Answer: If you want to get extra virgin olive oil (EVOO) as a supplement in capsules, you can — although it will not be as pleasurable as consuming it as a food and it's likely not as healthful as using EVOO to replace saturated fats, such as in butter, in your diet. Studies showing benefits with olive oil (see "What It Does" section of our Extra Virgin Olive Oil Review) have involved its use as a food, not a supplement.
A 20 ml serving of EVOO (the amount in 4 teaspoons) is about 18 grams of oil, of which about 13 grams is oleic acid. However, oleic acid (an omega-9 fatty acid) in itself as a supplement has no special health benefit. Just as important is the polyphenol content in EVOO — as the polyphenols may contribute to the cardiovascular benefits of olive oil. ConsumerLab.com's tests of extra virgin olive oils found the concentration of polyphenols to vary by as much as 72% from product-to-product and, on average, 4 teaspoons of EVOO provides about 5 mg of total polyphenols.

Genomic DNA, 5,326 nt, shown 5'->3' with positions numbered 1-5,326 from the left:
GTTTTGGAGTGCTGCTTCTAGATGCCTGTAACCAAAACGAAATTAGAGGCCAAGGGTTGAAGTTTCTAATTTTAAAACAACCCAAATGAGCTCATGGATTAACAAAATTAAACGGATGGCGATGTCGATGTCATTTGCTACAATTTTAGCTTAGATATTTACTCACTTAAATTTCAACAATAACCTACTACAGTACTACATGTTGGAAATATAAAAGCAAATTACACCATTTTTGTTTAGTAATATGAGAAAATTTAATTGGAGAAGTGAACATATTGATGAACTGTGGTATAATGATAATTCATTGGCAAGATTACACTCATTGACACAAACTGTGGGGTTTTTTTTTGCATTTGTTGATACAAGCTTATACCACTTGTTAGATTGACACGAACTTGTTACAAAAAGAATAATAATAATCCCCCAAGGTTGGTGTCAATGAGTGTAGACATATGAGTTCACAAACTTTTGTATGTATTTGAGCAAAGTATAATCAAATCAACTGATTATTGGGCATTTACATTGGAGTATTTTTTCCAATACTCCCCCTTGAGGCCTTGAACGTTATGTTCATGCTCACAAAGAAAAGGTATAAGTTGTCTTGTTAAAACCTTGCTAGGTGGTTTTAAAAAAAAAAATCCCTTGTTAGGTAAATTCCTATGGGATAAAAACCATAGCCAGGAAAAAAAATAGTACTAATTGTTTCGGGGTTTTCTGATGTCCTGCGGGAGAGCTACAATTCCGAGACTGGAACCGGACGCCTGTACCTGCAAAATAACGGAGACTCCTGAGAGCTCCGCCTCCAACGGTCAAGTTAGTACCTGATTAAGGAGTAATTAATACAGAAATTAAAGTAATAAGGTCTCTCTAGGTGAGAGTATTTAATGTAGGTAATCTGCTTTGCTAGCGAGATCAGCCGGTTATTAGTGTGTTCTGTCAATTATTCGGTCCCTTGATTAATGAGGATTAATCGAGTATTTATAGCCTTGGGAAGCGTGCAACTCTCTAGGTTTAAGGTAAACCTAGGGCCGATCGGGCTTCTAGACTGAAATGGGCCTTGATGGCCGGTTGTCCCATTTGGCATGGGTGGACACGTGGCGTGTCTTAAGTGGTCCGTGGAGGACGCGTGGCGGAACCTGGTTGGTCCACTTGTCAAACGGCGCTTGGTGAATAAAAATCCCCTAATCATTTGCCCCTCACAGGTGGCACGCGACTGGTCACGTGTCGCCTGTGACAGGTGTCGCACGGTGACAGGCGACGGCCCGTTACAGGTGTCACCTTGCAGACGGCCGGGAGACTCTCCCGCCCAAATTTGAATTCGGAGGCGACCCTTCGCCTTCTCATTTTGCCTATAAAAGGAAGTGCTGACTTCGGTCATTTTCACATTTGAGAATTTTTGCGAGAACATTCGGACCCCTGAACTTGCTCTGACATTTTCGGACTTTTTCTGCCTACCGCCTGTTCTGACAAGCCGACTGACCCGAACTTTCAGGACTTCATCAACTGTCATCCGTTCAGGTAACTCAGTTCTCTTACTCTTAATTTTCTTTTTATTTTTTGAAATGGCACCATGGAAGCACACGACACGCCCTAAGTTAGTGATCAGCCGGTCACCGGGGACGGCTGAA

A large softgel holds about one gram (1,000 mg) of oil, so you would need to take 18 softgels of EVOO to get the equivalent amount of oleic acid in 4 teaspoons of EVOO. That's a lot of capsules to swallow! It's also 162 Calories. Enjoying that olive oil sprinkled over warm focaccia, or over a salad or pasta, would seem more appetizing and, if you're substituting it for butter, may also reduce your risk of cardiovascular disease.